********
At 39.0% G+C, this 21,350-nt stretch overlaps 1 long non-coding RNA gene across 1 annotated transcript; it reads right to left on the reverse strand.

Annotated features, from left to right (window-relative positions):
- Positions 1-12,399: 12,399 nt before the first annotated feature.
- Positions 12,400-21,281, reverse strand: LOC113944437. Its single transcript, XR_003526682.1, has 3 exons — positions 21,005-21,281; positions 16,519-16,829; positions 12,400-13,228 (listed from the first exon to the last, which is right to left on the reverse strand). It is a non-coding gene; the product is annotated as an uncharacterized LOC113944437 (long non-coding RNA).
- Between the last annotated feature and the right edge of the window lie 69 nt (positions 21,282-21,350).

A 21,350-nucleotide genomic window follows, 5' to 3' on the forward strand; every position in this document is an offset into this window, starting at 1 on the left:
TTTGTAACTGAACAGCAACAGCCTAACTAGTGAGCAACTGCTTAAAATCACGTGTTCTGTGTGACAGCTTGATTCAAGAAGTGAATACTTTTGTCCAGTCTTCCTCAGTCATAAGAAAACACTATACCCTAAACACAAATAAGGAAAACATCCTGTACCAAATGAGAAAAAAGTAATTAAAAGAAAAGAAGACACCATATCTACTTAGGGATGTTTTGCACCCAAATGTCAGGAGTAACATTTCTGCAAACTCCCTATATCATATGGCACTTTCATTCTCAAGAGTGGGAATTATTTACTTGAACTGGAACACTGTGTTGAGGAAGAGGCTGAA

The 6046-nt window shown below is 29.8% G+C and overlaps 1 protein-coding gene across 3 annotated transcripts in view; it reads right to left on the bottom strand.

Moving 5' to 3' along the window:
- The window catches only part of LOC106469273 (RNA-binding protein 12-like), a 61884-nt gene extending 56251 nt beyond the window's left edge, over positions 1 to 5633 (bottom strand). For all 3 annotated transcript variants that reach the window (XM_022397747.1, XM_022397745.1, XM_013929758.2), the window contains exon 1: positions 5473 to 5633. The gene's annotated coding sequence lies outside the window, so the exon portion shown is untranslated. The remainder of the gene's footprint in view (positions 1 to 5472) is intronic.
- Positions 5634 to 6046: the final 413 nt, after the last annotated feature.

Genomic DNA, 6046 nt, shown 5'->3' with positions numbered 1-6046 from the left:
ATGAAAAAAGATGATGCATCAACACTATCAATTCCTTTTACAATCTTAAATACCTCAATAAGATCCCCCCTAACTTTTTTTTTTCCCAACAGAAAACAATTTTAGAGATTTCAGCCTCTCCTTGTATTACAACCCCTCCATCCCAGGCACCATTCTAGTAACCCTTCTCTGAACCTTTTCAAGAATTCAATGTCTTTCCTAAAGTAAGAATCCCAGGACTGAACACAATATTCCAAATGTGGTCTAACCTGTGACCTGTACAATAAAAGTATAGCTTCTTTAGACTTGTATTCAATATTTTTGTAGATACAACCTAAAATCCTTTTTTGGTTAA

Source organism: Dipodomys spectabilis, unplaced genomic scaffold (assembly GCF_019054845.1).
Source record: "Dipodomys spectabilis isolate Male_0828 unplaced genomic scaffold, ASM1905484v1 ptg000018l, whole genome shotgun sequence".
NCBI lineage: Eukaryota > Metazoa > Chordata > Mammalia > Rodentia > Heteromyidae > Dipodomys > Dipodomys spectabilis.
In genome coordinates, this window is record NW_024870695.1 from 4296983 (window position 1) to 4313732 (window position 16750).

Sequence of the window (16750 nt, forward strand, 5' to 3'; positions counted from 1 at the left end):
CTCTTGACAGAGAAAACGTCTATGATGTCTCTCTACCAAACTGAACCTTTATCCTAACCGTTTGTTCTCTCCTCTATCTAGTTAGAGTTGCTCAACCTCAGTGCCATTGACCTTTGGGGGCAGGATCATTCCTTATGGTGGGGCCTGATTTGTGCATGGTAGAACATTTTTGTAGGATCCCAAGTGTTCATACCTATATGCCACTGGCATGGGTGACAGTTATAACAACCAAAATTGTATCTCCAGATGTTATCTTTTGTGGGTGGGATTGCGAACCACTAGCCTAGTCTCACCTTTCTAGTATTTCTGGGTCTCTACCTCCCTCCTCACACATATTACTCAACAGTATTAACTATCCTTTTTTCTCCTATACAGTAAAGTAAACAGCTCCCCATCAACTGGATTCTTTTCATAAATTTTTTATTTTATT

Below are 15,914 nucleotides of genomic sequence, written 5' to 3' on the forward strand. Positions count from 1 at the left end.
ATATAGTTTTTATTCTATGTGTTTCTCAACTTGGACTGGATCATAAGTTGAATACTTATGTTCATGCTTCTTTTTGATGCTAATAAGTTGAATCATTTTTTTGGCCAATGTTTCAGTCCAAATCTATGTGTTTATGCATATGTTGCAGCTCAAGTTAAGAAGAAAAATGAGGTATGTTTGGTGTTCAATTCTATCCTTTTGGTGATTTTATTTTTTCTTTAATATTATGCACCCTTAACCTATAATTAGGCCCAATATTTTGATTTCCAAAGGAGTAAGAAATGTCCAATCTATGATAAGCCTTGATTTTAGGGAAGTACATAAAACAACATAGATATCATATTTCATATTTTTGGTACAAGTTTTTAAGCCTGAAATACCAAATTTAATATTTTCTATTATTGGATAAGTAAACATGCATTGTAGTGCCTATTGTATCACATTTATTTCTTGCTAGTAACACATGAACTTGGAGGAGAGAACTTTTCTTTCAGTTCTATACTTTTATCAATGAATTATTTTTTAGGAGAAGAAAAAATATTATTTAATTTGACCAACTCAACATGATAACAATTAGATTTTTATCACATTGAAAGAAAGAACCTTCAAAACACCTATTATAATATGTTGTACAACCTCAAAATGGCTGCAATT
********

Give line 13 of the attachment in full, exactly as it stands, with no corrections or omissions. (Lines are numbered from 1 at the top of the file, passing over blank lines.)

ATGAAAAAAGATGATGCATCAACACTATCAATTCCTTTTACAATCTTAAATACCTCAATAAGATCCCCCCTAACTTTTTTTTTTCCCAACAGAAAACAATTTTAGAGATTTCAGCCTCTCCTTGTATTACAACCCCTCCATCCCAGGCACCATTCTAGTAACCCTTCTCTGAACCTTTTCAAGAATTCAATGTCTTTCCTAAAGTAAGAATCCCAGGACTGAACACAATATTCCAAATGTGGTCTAACCTGTGACCTGTACAATAAAAGTATAGCTTCTTTAGACTTGTATTCAATATTTTTGTAGATACAACCTAAAATCCTTTTTTGGTTAA